Betting on Better Storage
While nuclear waste would be easier to handle in 50 or 100 years, it would still require isolation for several hundred thousand years. But there is every reason to expect that storage technology will improve in the next century. When we decide to permanently dispose of the waste, either after reprocessing or without reprocessing, we may be smarter at metallurgy, geology, and geochemistry than we are now.
Today, the basic technology at Yucca is a stainless-steel material called alloy 22, covered with an umbrella of titanium – a “drip shield” against water percolating down through the tunnel roof. That could look as primitive in 100 years as the Wright brothers’ 1903 Flyer looks to us in 2004. Or it might simply be obsolete. Space-launch technology could become as reliable as jet airplanes are today, giving us a nearly foolproof way to throw waste into solar orbit. The mysteries of geochemistry might be as transparent as the human genetic code is becoming, which would mean we could say with confidence what kind of package would keep the waste encased for the next few hundred thousand years.
Or there might be easier ways to process the waste. For example, particle accelerators, routinely used to make medical isotopes, could provide a means to make the waste more benign. The principle has already been demonstrated experimentally: firing subatomic particles at high-level radioactive waste can change long-lived radioactive materials to short-lived ones. Richard A. Meserve, a former chairman of the U.S. Nuclear Regulatory Commission and now the chairman of a National Academy of Sciences panel on nuclear waste, says this technology, known as transmutation, might become more practical in 100 years. The technology of accelerators has advanced in the last few years, he says, and it is a good bet that it will continue to do so.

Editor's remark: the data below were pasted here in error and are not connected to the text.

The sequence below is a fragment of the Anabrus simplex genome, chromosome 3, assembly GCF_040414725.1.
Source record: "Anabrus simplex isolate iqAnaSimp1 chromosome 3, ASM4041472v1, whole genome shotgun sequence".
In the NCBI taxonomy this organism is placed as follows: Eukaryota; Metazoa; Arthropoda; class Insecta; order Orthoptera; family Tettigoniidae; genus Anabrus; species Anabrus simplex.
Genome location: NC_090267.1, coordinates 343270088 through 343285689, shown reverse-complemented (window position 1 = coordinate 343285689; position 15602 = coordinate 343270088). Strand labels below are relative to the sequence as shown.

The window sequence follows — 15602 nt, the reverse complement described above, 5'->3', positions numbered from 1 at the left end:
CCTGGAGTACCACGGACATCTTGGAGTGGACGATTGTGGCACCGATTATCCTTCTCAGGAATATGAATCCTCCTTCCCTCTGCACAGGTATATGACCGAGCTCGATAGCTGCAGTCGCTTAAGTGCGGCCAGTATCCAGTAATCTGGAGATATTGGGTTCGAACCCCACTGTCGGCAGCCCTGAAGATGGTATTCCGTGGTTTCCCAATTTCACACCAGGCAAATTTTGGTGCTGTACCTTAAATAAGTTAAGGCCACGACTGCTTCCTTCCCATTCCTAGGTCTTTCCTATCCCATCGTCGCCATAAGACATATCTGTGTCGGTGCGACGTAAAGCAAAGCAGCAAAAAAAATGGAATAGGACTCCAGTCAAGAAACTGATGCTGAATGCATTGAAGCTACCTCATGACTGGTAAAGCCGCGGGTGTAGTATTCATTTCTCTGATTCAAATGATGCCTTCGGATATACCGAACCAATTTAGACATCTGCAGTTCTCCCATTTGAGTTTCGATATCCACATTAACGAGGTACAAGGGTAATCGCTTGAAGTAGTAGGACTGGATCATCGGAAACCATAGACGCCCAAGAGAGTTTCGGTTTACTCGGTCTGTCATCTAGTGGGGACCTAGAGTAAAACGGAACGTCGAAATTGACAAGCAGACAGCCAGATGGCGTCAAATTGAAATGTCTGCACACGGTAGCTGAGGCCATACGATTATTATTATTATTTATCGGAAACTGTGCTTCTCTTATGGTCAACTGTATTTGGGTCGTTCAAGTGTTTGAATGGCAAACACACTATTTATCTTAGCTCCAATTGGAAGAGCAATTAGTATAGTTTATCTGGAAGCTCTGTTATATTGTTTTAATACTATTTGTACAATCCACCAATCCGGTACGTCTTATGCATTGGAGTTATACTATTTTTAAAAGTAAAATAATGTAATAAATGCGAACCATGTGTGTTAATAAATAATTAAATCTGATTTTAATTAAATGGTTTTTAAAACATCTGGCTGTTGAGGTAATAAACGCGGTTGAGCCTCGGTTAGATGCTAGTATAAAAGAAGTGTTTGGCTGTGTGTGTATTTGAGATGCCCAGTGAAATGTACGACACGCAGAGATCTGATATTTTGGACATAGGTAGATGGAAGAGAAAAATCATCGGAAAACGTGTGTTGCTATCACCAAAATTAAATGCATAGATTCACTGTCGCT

Some alternative storage technologies may need only a few more years of research and development. One is ceramic packaging. Ceramics have good resistance to radiation and heat, and they don’t rust. At the moment, nobody casts ceramics big enough to hold fuel assemblies, which are typically about four meters long. But there is no theoretical limit to the sizes of ceramics; there has simply been no economic incentive to make giant ones. Nor will there be, until the only likely customer for them, the Energy Department, decides that the metal it is shopping for now isn’t up to the job.
Another alternative calls for mixing waste with ceramics or minerals to form a rocklike material comprising about 20 percent waste. The waste would be chemically bound up in stable materials that are not prone to react with water. With a few decades’ grace time, engineers could build samples and test them in harsh environments. But even though the idea has been around for more than 10 years, no one has put serious research money into it, since its only possible American customer, the Energy Department, has been committed to Yucca.
That situation shows no sign of change. The Energy Department, following Congress’s orders, has so far declined to consider alternatives. Man-Sung Yim, a nuclear researcher at North Carolina State University in Raleigh, argues that some of these technologies are already mature but have been shoved aside in the Energy Department’s rush, possibly futile, to open Yucca. “My reading at this point is, people working at the Yucca Mountain project office do not really want to change the design. The more change you bring in, the more delayed the processes,” Yim says. “It’s a pity, because we could make it better.”